Includes “How to Bake Salmon on the Grill” and “Homemade Tartar Sauce”

 When Merri Ann and I go to dinner, she orders steak and I order seafood.  I love seafood.  So when we got our new line of Gresham and Myers seasoning, the first thing on my agenda was to try the Seafood Rub and Seasoning.  And the first thing we made was baked salmon.

How to Bake Salmon

Baking is an excellent way to prepare salmon.  Because it is a fatty fish, it doesn’t dry out.  It’s quick and it’s easy.  It only takes about ten minutes to bake.

If you would like your fish a little leaner, try baking it on rack over a baking sheet so that the fat will drip through the rack onto the pan below.  Salmon is fat enough it will still be plenty moist.  Line the baking sheet with foil for easy clean-up.

See a rack and how to use it for baking.

You can bread your salmon with crumbs or glaze it.  In this case, we glazed the fish with a mixture of honey and lemon.  We could have used orange or lime.

There are folks that will bake salmon on the skin, flesh side up but I prefer to peel off the skin.  The skin captures fat and to me, the fish tastes stronger with the skin on it.

To peel the skin off the fillet, use a sharp, thin-bladed knife and cut between the skin and the flesh starting at the tail.  Once started, you can usually grasp the skin in one hand and the fillet in the other and pull the two apart.  I usually trim some of the fatty belly fat away after skinning.

Easy Lemon Honey Glazed Salmon Recipe

This recipe is for a single fillet.  The old rule of thumb from my years around Alaskan lodges and eateries is one pound of fish per person.  That makes a generous portion.

This recipe calls for one tablespoon of seasoning.  Similar recipes call for two.  One tablespoon will add flavor to the fish but the fish will be the main flavor with a mellow background of spices.  If you want more flavor, try two tablespoons.  It’s easier to add more spice after the fish is cooked than to take it off.

1 fillet ten to twelve inches long, about one pound

1 tablespoon Gresham and Meyers Seafood Rub and Seasoning, or equal

1/2 tablespoon lemon juice

1 teaspoon lemon zest

1 teaspoon olive or vegetable oil

1 one tablespoon honey (You may use flavored honey like peach or pomegranate honey. See all the amazing honey possibilities.)

 

Buy the seafood seasoning here

 

Preheat the oven to 250 degrees.

  1. Prepare the fillet for baking.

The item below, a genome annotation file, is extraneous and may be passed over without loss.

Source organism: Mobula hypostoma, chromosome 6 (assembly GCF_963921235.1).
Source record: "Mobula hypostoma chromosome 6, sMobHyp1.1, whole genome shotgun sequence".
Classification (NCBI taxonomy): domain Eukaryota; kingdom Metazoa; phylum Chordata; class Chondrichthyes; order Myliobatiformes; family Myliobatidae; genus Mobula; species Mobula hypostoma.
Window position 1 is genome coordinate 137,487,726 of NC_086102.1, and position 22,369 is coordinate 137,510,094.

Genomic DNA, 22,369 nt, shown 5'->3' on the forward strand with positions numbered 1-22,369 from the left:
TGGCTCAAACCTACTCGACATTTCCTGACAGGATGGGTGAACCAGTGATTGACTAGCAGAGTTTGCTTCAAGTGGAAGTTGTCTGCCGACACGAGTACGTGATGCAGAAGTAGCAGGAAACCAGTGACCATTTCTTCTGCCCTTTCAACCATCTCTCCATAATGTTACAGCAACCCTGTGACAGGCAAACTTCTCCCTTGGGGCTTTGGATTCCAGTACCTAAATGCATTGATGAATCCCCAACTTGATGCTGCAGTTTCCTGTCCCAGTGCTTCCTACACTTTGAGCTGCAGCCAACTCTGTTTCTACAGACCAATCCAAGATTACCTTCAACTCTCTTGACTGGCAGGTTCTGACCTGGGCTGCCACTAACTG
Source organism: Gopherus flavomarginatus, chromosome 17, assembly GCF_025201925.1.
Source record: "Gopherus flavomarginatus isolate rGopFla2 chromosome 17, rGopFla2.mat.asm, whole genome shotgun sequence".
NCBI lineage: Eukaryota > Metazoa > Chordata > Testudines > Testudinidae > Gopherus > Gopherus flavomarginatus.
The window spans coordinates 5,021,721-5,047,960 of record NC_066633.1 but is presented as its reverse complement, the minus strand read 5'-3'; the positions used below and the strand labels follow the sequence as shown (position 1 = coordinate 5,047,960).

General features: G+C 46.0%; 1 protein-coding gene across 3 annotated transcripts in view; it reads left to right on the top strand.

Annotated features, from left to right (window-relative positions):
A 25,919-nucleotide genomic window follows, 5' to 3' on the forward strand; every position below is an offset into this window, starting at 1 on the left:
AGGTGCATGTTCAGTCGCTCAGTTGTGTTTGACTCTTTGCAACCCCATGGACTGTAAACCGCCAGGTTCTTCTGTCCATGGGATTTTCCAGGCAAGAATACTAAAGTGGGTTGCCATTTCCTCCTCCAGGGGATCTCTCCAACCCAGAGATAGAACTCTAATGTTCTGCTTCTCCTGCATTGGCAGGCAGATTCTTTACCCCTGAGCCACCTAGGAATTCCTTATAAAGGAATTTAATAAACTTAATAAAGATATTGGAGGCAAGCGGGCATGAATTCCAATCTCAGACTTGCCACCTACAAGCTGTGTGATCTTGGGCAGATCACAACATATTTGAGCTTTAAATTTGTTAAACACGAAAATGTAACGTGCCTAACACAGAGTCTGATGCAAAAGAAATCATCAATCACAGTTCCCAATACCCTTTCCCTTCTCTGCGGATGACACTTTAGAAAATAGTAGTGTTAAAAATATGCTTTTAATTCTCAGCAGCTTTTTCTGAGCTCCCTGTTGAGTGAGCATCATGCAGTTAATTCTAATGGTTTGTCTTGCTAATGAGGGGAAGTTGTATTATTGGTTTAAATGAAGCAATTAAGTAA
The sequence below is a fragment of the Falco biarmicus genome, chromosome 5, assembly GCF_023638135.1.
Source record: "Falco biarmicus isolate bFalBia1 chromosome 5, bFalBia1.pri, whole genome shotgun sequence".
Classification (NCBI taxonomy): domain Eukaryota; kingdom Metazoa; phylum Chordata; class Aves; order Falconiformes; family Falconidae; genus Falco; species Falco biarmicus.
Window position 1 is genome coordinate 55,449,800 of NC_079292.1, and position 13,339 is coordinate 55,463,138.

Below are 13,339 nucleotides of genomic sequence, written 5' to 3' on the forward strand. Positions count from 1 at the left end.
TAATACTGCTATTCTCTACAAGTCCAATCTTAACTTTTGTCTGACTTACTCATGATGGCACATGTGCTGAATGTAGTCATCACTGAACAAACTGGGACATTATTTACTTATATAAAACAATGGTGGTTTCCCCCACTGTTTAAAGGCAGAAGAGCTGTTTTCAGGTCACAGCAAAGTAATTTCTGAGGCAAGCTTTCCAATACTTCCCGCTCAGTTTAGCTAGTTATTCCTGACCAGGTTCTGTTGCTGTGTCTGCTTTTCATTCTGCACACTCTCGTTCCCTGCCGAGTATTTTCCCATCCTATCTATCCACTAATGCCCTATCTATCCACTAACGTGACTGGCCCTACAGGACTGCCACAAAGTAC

2. Mix the remaining ingredients together.
  3. Lay the fillet on a baking sheet or pan or on an oven-proof grill.  Coat the flesh side of the fish with the mixture.  Use all of the spice mixture.
  4. Bake for ten minutes or until the salmon flesh becomes lighter in color and the flesh flakes when probed with a fork.

Serve with rice or orzo.  We served this with black bean orzo made with ground black beans and tartar sauce.

Choose from our rice varietiesOr choose from our orzo varieties

 

How to Make Homemade Tartar Sauce

I really like homemade tartar sauce but it’s not necessary with salmon since the flesh is so moist.

I don’t care for the bottled tartar sauce found in the stores.  I much prefer the fresh tartar sauce in most restaurants.  But I like what I make at home even more.  Maybe that’s because I can adjust the ingredients to get just the right taste for me.

The following ratio of ingredients is a good place to start.  If you don’t like that many veggies, add a little more mayonnaise.  I like mine with a lot of lemon but you can adjust it until you get just what you want.

You want the onion and pepper to be finely chopped, so finely that it blends throughout the sauce—about 1/8-inch diced.  You can do that with a chef’s knife.  It is easier and quicker with a plunger-type nut and veggie chopper.  Pump the plunger handle and you can chop as finely as you want in a fraction of the time and trouble.

 

See a plunger-type nut and veggie chopper here.

 

3 tablespoons mayonnaise

1 tablespoon finely chopped sweet onion

1 tablespoon bell pepper–green, yellow, or red–finely chopped

1 tablespoon lemon juice

Mix all the ingredients together.  Refrigerate any leftover sauce and use within five days.

 

How to Bake Salmon on the Grill

You can grill salmon attached to the skin; the skin will keep the salmon from falling apart.   If you place the flesh on the grill without the skin, it’ll be a mess.

If you would like to skin your fish before cooking on the grill, use a grilling basket.  It’s great for seafood and veggies, is nonstick, and you can take it in the kitchen and wash it.


See a grilling basket for seafood and veggies.

 

On the grill, you only get heat from the bottom.  Salmon cooks quickly enough that that is okay.

If you close the lid on your grill, it acts like an oven.  On my grill, I have a secondary shelf that sits about six inches above the main grilling surface.  That’s the perfect place to bake with the lid closed.

The biggest problem with grilling fish is heat.  Fish is fragile and it’s easy to have too much heat.  Turn the temperature down.   And don’t over-bake your fish.